Advantages of using R statistical software for predictive modeling

By Indra Giri & Priya Chetty on April 18, 2017

Predictive modeling is data-driven, induction-based modeling that is continuously used by big sized companies to gain useful insights into trends and risks budding in the future. The modeling on the basis of data extraction, cleansing and analysis help in predicting the value of a target variable (Fortuny, Martens, & Provost, 2013). Most of the analytical software developed is used to efficiently understand how things move for an organisation as per trends indicated by a relevant factor. One of the software that helps in prediction is R, summarization and estimation of the target variable with respect to different factors (Varian, 2014). The software holds a wide scope to develop predictive models.

Easy user interface

R is text-based programming by entering commands at the prompt and getting executed one by one. It is continuously evolving to create a more graphical interface where code editors interact with the package installed and present an image of the command through the interface (Valero-Mora & Ledesma, 2012).  Also, the development of R Studio, a code editor that interfaces with R for Windows, macOS and Linux platforms have become popular.  Kilburn (2015) cited that R studio is commercial software that is built on the basis of R and provides additional features with respect to predictive modeling, data analysis and others.

Using R for predictive modelling
The user interface of R Studio

The picture above represents four sections in R Studio. Firstly, the script section is the one where the data is imported. Secondly the next section, the R environment shows the number of variables present in the given set of data. Next, the R console is where all the commands run and lastly, the graphical output display as per commands run in the console.

There are other user interfaces of R software such as Rattle, Red-R and Rkward which makes it accessible for its users to enjoy free services.

Availability of different types of predictive modeling techniques

The relevance of prediction differs from one software to another. R was primarily built to run complex data science algorithms but holds a good package for predictive analytics. It helps in data visualization through graphs and diagrammatic representations. Usually, there are 3 types of predictive modeling in R:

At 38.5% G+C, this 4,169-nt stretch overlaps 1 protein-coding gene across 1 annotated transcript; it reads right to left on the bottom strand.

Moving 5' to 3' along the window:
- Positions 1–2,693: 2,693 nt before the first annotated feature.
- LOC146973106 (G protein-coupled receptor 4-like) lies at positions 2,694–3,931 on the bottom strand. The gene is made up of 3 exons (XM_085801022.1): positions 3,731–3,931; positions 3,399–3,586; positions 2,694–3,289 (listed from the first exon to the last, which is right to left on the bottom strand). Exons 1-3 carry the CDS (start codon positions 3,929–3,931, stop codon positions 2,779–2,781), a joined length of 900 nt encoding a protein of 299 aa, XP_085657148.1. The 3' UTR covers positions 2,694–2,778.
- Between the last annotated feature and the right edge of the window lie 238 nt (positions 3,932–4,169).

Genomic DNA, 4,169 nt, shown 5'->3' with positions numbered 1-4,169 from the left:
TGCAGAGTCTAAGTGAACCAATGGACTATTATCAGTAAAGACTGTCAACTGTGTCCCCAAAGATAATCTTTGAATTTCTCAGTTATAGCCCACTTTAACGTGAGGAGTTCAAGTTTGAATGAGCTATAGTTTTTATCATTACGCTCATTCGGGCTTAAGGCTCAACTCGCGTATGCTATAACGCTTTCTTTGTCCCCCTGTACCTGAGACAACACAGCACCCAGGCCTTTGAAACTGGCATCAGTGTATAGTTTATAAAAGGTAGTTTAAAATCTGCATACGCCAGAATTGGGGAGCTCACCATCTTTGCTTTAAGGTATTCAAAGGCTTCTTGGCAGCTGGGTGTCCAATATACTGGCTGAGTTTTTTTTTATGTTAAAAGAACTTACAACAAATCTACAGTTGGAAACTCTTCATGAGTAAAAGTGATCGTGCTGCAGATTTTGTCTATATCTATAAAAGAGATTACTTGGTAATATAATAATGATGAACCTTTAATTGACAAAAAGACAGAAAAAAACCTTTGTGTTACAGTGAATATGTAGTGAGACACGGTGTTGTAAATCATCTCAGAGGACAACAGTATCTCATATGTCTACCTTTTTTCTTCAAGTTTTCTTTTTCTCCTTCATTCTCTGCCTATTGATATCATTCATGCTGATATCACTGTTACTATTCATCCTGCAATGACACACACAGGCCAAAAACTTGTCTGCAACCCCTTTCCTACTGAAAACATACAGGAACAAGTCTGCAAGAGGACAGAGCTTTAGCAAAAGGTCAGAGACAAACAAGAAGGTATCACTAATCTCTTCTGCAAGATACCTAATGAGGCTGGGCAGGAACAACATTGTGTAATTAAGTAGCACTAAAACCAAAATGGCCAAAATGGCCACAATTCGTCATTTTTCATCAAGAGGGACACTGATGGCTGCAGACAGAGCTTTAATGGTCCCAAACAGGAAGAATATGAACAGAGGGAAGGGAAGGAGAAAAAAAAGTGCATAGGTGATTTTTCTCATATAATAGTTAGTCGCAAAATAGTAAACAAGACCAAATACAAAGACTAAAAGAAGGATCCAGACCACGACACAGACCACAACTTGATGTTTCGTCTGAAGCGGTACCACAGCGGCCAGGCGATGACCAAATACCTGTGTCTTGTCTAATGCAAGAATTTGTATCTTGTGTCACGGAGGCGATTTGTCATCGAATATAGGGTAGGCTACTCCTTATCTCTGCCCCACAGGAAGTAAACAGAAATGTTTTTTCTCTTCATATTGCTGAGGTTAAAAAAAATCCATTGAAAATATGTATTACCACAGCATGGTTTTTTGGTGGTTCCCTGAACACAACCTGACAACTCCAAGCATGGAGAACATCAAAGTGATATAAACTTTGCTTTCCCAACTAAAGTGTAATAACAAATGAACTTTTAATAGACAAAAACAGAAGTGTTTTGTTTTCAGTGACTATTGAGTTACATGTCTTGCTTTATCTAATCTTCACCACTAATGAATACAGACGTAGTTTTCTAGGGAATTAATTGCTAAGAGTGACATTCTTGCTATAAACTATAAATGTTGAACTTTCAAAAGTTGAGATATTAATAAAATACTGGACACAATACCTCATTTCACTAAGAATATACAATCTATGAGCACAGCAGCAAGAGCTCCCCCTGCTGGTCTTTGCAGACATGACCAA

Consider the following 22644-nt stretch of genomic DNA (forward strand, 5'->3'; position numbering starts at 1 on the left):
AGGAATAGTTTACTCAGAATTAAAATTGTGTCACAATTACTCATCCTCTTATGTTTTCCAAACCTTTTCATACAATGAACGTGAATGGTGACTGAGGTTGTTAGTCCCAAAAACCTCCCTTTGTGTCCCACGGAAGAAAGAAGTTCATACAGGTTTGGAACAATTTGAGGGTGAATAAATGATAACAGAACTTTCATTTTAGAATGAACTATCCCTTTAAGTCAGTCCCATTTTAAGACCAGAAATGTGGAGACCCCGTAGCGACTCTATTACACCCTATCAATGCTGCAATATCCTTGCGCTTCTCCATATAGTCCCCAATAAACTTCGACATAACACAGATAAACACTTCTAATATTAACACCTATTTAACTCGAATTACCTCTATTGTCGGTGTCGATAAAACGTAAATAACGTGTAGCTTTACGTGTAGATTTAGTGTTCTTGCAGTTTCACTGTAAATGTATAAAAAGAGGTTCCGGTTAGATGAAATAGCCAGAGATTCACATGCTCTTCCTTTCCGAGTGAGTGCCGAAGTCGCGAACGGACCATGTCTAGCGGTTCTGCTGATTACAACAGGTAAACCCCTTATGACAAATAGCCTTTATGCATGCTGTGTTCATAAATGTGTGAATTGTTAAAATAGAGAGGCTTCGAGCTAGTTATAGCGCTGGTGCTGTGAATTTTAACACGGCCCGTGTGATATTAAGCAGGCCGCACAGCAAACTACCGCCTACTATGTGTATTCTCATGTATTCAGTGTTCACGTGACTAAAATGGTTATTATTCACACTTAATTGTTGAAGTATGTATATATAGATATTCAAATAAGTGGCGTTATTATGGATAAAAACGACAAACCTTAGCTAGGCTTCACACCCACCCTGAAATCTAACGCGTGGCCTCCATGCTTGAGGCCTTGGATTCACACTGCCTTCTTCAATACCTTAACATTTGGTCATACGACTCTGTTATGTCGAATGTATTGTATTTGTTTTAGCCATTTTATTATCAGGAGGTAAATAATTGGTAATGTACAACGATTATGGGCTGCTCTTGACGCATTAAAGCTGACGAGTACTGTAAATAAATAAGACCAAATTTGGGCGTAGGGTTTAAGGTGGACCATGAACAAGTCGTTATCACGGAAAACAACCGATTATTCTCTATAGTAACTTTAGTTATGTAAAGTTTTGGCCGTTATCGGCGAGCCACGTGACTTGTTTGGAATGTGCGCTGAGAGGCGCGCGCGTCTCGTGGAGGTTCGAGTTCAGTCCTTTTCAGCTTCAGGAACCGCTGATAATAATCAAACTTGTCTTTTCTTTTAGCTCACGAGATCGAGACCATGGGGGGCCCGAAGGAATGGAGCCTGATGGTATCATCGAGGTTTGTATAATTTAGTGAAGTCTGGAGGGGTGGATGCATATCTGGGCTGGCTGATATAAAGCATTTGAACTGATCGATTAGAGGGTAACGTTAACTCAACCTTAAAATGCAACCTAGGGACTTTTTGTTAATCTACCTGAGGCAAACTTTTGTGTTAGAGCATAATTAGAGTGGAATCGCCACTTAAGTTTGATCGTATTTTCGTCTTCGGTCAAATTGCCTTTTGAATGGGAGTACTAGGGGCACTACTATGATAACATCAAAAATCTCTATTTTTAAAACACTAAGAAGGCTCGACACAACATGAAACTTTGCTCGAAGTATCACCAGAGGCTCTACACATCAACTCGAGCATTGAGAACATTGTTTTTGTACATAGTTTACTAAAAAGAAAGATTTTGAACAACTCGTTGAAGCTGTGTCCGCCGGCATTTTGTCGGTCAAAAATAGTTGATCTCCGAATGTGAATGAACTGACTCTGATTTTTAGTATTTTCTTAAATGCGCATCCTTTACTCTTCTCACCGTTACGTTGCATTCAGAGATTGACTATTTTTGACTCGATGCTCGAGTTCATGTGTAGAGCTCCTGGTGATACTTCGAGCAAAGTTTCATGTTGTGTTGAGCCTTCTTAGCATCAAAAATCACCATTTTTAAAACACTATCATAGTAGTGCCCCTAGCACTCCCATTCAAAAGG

• Propensity modeling,
  • clustering modeling,
  • collaborative filtering (Strickland, 2015).

Firstly, propensity Models make predictions about customers’ future behaviour with a firm. Secondly, clustering modeling is used for customer segmentation and classification into different groups. Lastly, collaborative filtering is about implementing recommendations based on user feedback. It allows the development of User-User and Item-Item collaborative filtering algorithms.

Weather forecasting using predictive modeling of R
Weather forecasting using predictive modeling of R

Since the time of its inception, R software is evolving and trying to make it easier for users to predict their models. In order to see the response of analytical models, it is better to link them directly to the marketing execution systems.

Companies using R for predicting consumer behaviour

In conclusion, companies generating huge databases try to predict customers’ behaviour through statistical analysis and knowledge. Smith (2014) argued that use of R in marketing data analysis is becoming increasingly common as per customers’ habits and backgrounds.

Furthermore, financial and insurance industries are lead users of advanced statistical analysis where they develop new trading, pricing and optimization strategies (Mcneil, Martinez-miranda, Engelhardt, & Shanahan, 2013). In addition,  R also plays a strategic role in weather forecasting, detection of changes in climate, and estimates of war casualties in volatile regions (Fraley, Raftery, & Gneiting, 2011).


I am a management graduate with specialisation in Marketing and Finance. I have over 12 years' experience in research and analysis. This includes fundamental and applied research in the domains of management and social sciences. I am well versed with academic research principles. Over the years i have developed a mastery in different types of data analysis on different applications like SPSS, Amos, and NVIVO. My expertise lies in inferring the findings and creating actionable strategies based on them. 

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